Topic: Relationship Conflict and Violence
Speaker: Gladys Smith, Sexual Violence Prevention Therapist and Licensed Psychologist
PsyD, LPC, LCPC, NCC, CASAC, MAC, RYT
We were extremely fortunate that Gladys Smith was able to come talk to Connections about relationship and sexual violence.
Her talk highlighted how healthy inter-personal relationships are based on equality and respect, rather than on power and control. Healthy, and functional interactions should promote and foster a number of characteristics including: open communication, trust and support, honesty and accountability, and shared power. In contrast, unhealthy relationships may involve unequal control or hostility, intimidation or disrespect, dishonesty, or sexual/physical violence. Unhealthy relationships can present themselves as not just physically harmful, but can also involve financial, emotional, digital, or sexual abuse and/or stalking.
Furthermore, she validated that conflict is not inherently “bad” but dealing with conflict in a healthy way is important. She provided us with a technique to use in order to have a productive conversation about a conflict or tension in a relationship:
“I feel…” “when you…because…” ”what I would like to happen is”
Using this technique clearly outlines the problem and offers a solution in a healthy way.
See resources below for more information:
Victims of relationship or sexual violence are never responsible for the abusive actions. Nobody ever deserves to be abused. And resources are available. If you have been a victim of relationship and/or sexual violence, there are a number of resources available on campus and beyond:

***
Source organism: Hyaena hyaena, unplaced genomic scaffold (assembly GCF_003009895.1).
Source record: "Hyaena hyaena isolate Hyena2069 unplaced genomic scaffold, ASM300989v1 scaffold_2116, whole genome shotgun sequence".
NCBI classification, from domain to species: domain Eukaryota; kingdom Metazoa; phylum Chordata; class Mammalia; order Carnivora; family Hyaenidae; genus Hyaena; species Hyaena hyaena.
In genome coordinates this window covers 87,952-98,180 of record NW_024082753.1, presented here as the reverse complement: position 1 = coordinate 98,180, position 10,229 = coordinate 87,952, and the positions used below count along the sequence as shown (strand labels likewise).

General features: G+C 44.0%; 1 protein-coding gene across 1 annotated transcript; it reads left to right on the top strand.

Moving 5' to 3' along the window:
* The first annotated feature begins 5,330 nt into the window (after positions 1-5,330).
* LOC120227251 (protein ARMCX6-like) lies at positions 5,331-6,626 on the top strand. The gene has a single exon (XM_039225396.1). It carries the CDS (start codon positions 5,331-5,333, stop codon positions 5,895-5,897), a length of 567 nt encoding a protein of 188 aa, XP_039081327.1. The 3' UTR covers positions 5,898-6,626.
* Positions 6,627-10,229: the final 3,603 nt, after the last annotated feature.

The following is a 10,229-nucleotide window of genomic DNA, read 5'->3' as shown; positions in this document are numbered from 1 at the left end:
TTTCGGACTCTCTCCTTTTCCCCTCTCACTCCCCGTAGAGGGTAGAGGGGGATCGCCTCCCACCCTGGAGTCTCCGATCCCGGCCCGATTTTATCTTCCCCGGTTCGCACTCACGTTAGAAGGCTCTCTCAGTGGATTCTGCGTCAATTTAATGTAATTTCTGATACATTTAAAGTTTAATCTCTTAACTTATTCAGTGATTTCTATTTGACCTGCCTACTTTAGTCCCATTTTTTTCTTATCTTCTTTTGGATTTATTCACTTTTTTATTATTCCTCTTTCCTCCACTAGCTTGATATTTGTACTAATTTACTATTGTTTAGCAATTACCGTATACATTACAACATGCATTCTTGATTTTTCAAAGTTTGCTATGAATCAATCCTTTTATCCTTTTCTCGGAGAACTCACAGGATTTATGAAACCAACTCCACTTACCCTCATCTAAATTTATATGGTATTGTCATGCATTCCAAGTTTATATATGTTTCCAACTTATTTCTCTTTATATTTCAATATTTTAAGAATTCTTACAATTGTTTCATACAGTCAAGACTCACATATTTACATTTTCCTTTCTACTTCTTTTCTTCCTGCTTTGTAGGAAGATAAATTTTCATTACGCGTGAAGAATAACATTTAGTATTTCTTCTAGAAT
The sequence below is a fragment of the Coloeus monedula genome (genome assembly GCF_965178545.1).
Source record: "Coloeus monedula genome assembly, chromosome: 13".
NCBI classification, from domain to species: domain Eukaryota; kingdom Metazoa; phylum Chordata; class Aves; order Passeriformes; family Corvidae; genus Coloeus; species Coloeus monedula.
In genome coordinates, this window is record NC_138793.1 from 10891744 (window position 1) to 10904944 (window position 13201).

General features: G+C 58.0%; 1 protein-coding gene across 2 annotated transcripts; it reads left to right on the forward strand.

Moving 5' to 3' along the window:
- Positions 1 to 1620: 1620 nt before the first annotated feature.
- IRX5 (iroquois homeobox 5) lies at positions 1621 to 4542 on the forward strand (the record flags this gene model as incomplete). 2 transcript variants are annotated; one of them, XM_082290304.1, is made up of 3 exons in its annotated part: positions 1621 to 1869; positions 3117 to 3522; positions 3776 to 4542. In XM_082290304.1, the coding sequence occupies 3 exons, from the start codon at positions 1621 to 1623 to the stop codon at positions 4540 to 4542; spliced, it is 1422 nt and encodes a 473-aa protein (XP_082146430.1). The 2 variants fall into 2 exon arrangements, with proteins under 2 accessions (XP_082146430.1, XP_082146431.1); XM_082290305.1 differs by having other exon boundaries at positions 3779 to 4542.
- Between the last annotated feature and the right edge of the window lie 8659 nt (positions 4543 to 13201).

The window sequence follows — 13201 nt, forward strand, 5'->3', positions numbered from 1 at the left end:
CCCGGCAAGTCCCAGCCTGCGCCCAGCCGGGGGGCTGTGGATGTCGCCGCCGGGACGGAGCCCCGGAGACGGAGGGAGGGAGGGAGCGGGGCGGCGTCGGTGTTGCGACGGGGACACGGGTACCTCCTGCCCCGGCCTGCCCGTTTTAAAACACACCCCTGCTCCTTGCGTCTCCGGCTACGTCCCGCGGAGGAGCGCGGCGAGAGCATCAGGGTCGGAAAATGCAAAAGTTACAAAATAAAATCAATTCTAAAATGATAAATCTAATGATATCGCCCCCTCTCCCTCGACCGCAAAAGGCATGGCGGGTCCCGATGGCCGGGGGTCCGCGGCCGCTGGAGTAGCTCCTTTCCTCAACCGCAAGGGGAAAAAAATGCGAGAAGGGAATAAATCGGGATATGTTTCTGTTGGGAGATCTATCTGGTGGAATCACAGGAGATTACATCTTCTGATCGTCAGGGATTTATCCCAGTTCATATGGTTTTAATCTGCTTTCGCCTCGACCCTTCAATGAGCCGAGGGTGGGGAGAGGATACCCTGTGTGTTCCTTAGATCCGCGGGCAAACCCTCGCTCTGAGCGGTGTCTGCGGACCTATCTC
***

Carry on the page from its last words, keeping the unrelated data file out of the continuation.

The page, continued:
Some additional tips for friends and family:
The National Domestic Violence Hotline reminds us that “relationship violence can impact anyone – anyone can be abusive, and anyone can be the victim of abuse”
The statistics about relationship violence comes from reported cases, so the numbers could be higher than presented. Currently the data suggests that more than 1 out of 3, and 1 out of 4 men have been victims of violence by an intimate partner in their lifetime (The National Domestic Violence Hotline). But intersectionality of identities can change the rate of risk- marginalized groups are often at even higher risk for violence, as stated in a Huffington Post article:
Additionally, the cycle of abuse is such that individuals who have been exposed to abuse are more likely to perpetuate violence as adults. A finding from the World Health Organization stated that, “exposure to violence during childhood increases the likelihood of men perpetrating violence against intimate partners by 3 to 4-fold, compared to men who are not exposed to violence as children.”
Remember, conflict in relationships is normal, but unhealthy conflict can and does happen. If you are a victim of relationship violence, you do not need to tolerate abuse, and there are people are resources available to help 24/7.
This blog is made to record the information learned at Connections lectures.
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